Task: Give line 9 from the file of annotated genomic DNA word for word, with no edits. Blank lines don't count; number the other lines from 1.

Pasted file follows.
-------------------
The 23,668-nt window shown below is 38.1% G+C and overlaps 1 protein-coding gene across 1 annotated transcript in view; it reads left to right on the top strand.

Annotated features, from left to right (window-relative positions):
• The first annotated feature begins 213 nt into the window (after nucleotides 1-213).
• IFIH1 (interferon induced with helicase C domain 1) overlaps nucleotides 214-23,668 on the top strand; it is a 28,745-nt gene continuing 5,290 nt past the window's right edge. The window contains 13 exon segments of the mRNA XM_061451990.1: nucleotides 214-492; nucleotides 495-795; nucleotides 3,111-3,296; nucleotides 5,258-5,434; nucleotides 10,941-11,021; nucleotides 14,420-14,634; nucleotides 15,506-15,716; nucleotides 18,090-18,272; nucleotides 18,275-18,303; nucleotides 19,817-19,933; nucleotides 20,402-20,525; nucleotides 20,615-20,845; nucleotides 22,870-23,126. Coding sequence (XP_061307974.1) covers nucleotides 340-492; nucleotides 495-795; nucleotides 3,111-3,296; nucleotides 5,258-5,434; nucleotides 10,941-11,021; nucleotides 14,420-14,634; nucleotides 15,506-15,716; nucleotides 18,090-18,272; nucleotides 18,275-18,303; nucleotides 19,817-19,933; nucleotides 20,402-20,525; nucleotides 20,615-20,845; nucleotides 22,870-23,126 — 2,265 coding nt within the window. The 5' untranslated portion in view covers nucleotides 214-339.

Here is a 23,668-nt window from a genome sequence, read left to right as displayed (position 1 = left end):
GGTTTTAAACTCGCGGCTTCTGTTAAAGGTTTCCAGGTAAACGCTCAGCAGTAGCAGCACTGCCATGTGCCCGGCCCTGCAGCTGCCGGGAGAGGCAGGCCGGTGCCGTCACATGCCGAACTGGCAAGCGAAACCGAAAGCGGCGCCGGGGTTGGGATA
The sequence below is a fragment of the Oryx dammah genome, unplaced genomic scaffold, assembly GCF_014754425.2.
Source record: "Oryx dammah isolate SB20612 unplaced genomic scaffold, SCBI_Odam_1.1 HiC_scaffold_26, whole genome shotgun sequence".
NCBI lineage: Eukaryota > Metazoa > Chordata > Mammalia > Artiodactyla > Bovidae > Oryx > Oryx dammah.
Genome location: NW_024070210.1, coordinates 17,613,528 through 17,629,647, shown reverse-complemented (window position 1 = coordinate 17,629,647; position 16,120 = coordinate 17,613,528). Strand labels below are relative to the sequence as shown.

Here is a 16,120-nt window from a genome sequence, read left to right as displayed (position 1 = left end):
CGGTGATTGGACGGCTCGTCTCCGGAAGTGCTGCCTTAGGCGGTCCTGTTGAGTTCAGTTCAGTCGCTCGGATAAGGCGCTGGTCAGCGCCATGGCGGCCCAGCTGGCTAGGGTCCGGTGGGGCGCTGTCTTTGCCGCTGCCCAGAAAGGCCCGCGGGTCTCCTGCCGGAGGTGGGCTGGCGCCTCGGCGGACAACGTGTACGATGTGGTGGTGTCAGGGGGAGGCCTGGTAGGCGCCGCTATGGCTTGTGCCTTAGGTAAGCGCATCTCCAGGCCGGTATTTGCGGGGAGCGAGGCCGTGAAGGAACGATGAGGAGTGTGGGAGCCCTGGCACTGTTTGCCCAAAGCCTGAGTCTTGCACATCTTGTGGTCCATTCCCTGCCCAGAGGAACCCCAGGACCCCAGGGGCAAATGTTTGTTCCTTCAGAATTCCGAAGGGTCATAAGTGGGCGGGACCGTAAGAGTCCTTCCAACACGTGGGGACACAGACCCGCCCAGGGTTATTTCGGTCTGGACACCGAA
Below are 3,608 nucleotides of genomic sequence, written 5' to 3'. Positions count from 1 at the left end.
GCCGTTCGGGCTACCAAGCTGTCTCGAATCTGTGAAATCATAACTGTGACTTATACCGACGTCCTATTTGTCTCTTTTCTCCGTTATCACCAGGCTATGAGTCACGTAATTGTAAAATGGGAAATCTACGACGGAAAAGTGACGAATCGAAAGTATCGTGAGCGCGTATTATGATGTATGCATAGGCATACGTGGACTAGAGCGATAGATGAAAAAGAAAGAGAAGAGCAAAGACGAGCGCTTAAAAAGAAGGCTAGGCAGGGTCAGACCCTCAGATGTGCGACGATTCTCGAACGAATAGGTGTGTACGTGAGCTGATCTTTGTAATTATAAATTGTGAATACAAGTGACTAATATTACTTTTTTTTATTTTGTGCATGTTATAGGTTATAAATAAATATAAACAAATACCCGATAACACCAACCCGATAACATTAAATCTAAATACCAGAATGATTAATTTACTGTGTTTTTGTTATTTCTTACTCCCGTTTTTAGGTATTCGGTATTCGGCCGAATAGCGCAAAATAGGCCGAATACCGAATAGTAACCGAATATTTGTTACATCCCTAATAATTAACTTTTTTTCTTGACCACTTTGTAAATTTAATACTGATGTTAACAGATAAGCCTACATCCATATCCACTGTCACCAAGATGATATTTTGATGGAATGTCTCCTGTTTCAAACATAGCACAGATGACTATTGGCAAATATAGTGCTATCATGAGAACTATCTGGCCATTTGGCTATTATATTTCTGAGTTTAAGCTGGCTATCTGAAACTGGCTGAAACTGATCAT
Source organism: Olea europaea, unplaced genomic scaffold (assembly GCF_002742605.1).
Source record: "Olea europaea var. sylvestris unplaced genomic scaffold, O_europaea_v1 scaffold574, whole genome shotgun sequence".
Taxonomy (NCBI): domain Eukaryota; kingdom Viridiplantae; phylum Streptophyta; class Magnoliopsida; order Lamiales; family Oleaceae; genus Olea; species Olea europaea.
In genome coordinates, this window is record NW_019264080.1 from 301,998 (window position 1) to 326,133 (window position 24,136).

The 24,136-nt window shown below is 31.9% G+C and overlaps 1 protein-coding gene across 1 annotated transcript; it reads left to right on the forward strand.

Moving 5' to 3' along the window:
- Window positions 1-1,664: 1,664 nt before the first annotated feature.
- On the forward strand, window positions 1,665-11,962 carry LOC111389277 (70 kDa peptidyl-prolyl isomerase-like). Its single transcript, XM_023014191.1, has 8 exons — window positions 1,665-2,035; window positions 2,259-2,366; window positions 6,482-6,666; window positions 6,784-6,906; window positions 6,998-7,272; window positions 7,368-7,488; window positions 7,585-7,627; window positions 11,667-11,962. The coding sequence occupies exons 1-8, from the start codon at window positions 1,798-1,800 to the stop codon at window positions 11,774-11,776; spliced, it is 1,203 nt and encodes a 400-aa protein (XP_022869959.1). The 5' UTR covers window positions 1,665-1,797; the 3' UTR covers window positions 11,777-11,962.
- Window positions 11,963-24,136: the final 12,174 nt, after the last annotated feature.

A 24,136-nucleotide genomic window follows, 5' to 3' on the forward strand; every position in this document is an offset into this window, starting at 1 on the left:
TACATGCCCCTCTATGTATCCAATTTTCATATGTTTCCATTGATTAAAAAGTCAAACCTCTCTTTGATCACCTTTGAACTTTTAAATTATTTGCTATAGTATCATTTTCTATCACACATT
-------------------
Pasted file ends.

NCBI lineage: Eukaryota > Metazoa > Chordata > Mammalia > Artiodactyla > Bovidae > Oryx > Oryx dammah.